MICROSOFT'S aggressive behavior certainly brought trouble onto itself, but that doesn't make a breakup of the company appealing or necessarily the right course.
The Justice Department and a coalition of states have asked U.S. District Judge Thomas Penfield Jackson to split Microsoft into two companies. One would get the Windows operating-system software. The second would get everything else, including Word, Excel and other Office applications programs, and the Internet businesses.
Jackson is wrestling with a question of enormous impact on the Seattle area, the future of software development, and a major element of the new economy. He will be guided by case law that rarely ends in breakups and seeks minimum government intervention. The overall goal of a remedy is to restore competition in the marketplace, not to seek punishment.
The government wants to end Microsoft's alleged use of Windows as a club to bully industry players and to restrain the growth of rival technology. By splitting Windows from Microsoft applications, according to government logic, the incentive to use the club goes away, as do barriers to the creation of alternative software. The separated applications company would write software for competing platforms or operating systems, such as Linux, that represent strategic threats to Windows.
All this supposedly would mean more choices for consumers, lower prices and more innovation. That presumption is questionable. Would the separated applications company spread its resources across several operating systems? Or would it act like most independent companies and focus on the biggest existing market, Windows? The latter seems more likely.
Apart from deciding whether a breakup is excessive, Jackson also will be guided by a consideration of consumer benefits. Would this make sense for consumers? From that perspective, this idea lacks appeal for two reasons.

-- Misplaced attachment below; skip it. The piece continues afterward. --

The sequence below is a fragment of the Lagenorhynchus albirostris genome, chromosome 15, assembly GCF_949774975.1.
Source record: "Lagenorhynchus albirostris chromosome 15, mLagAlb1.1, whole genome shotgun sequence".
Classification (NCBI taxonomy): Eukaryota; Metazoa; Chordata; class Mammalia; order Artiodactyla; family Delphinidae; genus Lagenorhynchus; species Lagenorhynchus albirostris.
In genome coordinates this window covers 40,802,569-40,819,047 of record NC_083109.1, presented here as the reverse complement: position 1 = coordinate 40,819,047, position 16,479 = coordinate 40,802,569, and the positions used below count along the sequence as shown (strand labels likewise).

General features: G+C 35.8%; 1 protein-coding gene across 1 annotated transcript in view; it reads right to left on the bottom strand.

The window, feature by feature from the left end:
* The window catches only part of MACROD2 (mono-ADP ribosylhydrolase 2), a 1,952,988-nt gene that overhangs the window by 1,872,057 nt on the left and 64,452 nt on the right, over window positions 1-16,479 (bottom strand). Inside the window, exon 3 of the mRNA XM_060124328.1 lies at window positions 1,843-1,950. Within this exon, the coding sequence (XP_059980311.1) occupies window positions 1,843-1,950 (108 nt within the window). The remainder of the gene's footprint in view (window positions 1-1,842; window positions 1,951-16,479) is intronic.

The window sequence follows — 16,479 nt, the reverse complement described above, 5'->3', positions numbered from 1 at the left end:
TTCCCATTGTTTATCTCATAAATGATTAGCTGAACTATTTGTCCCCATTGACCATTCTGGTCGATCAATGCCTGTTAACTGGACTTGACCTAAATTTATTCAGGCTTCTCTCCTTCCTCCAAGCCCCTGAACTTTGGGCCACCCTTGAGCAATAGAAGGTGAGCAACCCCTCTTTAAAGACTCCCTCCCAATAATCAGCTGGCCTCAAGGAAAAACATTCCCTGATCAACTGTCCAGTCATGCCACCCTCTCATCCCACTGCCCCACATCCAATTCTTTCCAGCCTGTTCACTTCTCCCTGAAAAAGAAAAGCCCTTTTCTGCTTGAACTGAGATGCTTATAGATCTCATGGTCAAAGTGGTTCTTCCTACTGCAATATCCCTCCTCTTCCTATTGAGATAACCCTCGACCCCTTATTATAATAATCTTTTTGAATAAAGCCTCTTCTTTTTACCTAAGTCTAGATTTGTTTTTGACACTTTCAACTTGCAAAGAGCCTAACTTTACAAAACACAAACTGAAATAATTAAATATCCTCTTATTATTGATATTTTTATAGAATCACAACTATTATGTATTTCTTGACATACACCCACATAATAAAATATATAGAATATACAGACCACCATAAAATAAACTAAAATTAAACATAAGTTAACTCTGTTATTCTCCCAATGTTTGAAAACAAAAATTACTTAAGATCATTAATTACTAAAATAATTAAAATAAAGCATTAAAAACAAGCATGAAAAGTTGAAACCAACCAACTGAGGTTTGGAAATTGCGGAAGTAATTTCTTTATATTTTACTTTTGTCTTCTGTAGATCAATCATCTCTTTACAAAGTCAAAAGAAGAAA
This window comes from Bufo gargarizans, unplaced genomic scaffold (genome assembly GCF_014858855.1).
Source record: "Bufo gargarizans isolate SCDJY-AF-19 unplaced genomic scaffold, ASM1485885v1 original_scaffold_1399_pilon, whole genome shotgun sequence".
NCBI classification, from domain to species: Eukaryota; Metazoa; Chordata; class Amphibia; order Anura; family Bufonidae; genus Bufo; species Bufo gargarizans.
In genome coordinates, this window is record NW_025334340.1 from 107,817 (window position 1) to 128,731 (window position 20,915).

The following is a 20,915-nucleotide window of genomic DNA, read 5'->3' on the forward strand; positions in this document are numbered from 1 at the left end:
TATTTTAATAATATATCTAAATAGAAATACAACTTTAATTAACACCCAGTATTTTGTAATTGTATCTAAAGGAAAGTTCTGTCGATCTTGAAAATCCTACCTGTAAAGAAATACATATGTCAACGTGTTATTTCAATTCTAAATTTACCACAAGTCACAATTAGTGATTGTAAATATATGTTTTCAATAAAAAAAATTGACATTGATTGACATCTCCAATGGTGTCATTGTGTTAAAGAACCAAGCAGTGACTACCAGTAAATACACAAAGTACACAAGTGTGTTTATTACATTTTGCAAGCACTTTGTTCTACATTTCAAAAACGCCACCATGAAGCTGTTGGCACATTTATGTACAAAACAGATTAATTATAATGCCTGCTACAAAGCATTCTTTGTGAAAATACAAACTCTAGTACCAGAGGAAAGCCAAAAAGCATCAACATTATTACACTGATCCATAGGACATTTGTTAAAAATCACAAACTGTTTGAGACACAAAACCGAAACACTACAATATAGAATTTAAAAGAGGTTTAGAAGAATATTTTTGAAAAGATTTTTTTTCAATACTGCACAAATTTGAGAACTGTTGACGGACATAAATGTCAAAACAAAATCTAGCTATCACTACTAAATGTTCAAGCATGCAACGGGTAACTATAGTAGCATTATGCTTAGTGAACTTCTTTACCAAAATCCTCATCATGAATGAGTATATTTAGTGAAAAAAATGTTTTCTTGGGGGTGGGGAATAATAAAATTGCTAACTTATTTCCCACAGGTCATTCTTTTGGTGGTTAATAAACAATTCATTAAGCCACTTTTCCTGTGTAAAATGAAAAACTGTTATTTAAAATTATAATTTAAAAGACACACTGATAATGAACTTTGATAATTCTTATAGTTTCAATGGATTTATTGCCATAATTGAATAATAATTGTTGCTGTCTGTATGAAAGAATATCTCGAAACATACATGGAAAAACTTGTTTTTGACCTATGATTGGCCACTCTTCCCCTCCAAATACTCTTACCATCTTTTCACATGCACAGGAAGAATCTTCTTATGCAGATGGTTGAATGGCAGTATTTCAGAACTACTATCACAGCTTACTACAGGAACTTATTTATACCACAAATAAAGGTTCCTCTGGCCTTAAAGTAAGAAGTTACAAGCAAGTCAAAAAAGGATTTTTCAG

First, Microsoft has persuasively made the case that software integration benefits consumers who don't like learning a multitude of commands for different programs and who often save money from combined functions. Microsoft also argues that it should be free to enhance Windows in whatever ways it thinks will serve customers.
Second, separating the operating system from applications would artificially impose a limit on Windows and set a direction for how it should evolve. A judge should not try to influence technological evolution. Jackson should avoid that step.
Jackson, however, should concern himself with making sure the marketplace is open to innovation by everyone, not just on terms set by Microsoft. That - not Microsoft's important but narrow self-interests - is what's important for the future of the digital economy.
The factual basis for some sort of intervention is strong. In earlier rulings, Jackson identified attempts by Microsoft to maintain a monopoly and to strangle competition. He found that the company had pressured industry players to drop development of rival technology and to drop or downplay products that competed with Microsoft. Those actions reduced consumer choice and drove up costs, the judge found.
Jackson also found that Microsoft's principal reason for folding the Internet Explorer browser into Windows was not to help consumers but to serve a coordinated goal of snuffing Netscape's Communicator browser. That example undercuts some of Microsoft's argument that folding functionality into Windows is always benign.
Jackson said Microsoft's actions with the browser was product tying, which is illegal under antitrust law. But he also recognizes that there were potential differences on that point between himself and an appellate court.
The government argues that a breakup, as a structural remedy, is preferable to policing a company with a history of wiggling out of agreements. That may be a valid interpretation of Microsoft's aggressive, unrepentant style, but even the breakup plan calls for Microsoft to change certain business practices for the next three years. Short- or long-term, a remedy involving conduct is unavoidable.
Fairly or not, Microsoft won the desktop war, and the government's proposal is an attempt to re-ignite an old battle. Jackson should focus on the next fields of competition - interactive TV, hand-held and wireless devices, networked systems and improvements to Internet services. Microsoft is already becoming a strong presence in those markets, but strength alone is not the government's concern.
Jackson should find a way to keep Microsoft from using its overwhelming desktop presence to determine future winners and losers. But how? He has no attractive choices. The government has offered one idea that's too flawed to go forward.